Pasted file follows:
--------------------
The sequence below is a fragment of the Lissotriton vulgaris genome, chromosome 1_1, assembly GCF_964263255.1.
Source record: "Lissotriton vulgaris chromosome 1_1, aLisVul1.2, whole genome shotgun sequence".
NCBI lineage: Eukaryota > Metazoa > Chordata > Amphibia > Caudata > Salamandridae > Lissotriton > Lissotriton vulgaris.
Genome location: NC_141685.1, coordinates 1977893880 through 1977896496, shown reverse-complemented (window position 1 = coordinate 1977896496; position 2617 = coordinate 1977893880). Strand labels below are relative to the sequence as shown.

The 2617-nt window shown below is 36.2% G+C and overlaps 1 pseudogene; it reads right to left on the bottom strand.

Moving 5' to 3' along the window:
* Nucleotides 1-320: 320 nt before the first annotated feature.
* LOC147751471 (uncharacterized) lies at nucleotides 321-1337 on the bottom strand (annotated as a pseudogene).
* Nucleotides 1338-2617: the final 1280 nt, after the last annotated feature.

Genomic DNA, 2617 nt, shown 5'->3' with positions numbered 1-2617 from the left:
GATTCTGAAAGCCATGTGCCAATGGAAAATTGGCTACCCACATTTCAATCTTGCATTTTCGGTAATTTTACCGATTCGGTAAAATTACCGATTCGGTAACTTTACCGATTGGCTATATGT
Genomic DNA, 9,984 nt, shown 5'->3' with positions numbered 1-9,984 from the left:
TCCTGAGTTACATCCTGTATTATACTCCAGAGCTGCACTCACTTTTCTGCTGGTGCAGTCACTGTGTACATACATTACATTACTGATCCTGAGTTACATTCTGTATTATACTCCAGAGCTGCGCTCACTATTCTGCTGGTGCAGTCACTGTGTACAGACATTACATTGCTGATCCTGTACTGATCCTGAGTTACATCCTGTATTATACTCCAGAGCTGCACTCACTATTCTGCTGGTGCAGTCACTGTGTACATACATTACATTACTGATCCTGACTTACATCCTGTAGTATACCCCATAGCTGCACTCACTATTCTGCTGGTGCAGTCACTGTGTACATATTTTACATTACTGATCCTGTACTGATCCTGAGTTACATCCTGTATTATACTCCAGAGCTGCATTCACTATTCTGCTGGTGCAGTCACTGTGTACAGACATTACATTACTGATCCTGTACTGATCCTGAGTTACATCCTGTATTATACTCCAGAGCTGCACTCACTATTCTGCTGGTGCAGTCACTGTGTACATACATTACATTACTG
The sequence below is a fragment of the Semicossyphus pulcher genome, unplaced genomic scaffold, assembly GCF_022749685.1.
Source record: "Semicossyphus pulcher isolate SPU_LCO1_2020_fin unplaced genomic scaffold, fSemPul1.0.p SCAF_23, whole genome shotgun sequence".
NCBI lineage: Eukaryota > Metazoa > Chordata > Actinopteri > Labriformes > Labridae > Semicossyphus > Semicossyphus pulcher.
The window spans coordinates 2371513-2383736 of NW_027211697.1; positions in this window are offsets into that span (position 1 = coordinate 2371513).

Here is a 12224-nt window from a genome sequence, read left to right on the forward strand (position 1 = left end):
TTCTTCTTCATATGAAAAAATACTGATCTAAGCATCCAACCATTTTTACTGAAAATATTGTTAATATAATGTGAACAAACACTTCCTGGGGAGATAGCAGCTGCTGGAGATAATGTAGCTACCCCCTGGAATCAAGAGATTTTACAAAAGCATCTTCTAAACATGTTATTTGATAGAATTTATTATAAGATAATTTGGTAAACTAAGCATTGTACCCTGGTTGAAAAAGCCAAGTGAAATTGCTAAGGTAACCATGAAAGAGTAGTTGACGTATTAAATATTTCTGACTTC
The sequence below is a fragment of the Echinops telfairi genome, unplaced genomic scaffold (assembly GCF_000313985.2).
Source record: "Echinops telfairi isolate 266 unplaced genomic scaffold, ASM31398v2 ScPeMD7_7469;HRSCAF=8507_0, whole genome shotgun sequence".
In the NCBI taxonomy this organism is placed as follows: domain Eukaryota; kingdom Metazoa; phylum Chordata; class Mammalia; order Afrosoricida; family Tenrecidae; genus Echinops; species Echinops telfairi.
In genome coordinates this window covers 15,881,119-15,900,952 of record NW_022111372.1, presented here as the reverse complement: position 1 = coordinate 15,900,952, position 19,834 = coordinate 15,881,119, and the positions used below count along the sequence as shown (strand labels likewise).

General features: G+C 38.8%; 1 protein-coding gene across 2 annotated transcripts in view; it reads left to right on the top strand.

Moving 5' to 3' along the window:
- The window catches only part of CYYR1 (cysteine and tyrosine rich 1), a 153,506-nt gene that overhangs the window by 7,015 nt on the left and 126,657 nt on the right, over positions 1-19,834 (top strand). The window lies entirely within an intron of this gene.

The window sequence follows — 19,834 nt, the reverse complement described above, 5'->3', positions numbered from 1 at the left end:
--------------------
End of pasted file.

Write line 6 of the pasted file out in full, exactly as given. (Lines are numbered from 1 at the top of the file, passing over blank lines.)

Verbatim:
Moving 5' to 3' along the window: